It’s about ‘more than mines’ senior UN official says ahead of International Day of Action

Unexploded ordnance (UXO) in and around the Goma-Kibati area of the Democratic Republic of the Congo (DRC) being cleared. UN Photo/Sylvain Liechti

1 April 2015 – As the world marks the tenth anniversary of the passing of the global mine ban treaty and commemorates International Mine Awareness Day, the head of the United Nations’ office dealing with the threat they pose stressed today the importance of looking beyond the effects of just anti-personnel mines.

Agnès Marcaillou, Director of the UN Mine Action Service (UNMAS), told reporters in New York the significance of the commemoration had expanded over the years and that now it was “mine awareness week” rather than just “mine awareness day.”

The theme for this year is ‘More Than Mines’, she said, explaining that an evolution had taken place since the mid-1990s, when the focus had been on anti-personnel landmines and civil society had rallied together to conclude a treaty banning landmines that had since become a cornerstone of international humanitarian law.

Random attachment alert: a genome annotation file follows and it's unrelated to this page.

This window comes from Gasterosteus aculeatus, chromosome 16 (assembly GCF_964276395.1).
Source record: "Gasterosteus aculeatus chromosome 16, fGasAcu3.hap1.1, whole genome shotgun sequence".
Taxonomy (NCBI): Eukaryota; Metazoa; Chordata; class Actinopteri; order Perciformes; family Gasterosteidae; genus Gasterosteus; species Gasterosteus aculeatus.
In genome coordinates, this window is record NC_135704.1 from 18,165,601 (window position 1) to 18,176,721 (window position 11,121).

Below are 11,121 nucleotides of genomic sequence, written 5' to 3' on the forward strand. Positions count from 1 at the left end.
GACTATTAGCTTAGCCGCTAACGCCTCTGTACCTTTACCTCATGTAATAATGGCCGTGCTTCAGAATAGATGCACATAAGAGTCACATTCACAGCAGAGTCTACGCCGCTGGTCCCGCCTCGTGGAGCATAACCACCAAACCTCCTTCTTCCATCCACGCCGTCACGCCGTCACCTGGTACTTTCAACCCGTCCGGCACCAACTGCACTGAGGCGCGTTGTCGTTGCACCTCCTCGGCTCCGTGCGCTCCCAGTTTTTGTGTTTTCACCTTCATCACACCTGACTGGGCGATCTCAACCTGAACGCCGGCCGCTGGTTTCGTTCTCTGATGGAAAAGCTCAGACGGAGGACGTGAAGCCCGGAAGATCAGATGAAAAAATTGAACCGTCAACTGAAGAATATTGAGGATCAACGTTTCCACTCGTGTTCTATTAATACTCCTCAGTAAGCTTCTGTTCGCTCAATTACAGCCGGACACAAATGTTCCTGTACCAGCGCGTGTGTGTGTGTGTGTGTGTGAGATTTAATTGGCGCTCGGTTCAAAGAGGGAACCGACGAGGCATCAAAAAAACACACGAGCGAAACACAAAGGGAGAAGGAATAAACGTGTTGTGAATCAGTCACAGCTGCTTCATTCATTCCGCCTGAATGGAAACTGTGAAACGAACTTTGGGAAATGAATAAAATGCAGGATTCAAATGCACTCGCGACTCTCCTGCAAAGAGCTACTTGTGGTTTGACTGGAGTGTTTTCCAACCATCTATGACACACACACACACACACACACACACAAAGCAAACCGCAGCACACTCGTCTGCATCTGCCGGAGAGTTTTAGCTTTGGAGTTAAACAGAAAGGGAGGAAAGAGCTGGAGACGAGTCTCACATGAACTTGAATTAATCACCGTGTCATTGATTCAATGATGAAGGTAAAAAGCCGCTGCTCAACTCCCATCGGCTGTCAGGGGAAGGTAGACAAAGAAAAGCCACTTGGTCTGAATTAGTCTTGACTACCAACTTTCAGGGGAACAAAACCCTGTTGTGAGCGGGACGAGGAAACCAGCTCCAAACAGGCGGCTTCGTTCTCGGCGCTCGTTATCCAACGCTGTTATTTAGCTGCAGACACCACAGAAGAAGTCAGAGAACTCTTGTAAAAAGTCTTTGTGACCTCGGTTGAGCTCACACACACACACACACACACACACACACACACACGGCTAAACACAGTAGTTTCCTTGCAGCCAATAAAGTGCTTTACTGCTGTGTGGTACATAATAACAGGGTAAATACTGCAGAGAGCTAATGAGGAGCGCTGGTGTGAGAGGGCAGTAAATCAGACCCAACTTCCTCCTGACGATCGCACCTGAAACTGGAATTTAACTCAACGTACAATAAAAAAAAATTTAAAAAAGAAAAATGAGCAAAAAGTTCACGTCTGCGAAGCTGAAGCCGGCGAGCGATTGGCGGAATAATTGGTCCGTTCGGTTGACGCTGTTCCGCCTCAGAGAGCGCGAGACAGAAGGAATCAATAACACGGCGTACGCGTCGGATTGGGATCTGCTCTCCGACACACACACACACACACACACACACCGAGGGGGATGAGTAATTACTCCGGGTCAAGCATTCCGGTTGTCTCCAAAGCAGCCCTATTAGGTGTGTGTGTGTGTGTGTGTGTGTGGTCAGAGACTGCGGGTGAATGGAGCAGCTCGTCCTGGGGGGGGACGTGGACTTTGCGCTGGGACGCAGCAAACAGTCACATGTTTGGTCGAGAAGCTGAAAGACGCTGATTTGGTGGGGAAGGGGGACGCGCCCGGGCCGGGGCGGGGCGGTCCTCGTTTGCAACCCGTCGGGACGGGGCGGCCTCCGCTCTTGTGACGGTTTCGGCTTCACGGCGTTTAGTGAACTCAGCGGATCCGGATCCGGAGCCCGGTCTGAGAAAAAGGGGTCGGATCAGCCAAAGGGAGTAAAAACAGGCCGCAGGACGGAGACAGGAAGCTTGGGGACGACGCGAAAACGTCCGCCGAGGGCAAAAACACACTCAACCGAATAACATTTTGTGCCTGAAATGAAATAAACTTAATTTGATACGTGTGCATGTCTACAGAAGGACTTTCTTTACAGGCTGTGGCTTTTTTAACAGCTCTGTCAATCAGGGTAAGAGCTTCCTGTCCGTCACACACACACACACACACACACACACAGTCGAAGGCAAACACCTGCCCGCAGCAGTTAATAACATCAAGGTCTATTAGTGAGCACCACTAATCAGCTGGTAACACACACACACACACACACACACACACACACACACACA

She said that since then, the remit of UNMAS had expanded and it was now applying its expertise to an increasingly wide range of explosive hazards that kill and maim people every day. Work on cluster munitions since the mine ban treaty resulted in a separate treaty banning their use, while unexploded ordnance (UXO) and ammunition were among the main challenges keeping the body busy as they impacted an increasing number of communities. The threat of improvised explosive devices (IEDs) had also caused a reaction by the UN.

They disrupted peacekeeping operations and deliveries of humanitarian assistance and that disruption increased the bill. There were direct costs, along with indirect costs stemming from the slowness of reconstruction and delivery.

She pointed also to a high political cost, seen most clearly when the Security Council’s mandates were not fulfilled because mines and the explosive remnants of war hampered efforts.

She stressed, however, that there is a bright side, which was that the threat posed can be mitigated and the weapons destroyed. To do that more money is required. With more money, more clearance teams could be paid for, which would mean that roads could be more quickly verified and a more coherent response ensured.


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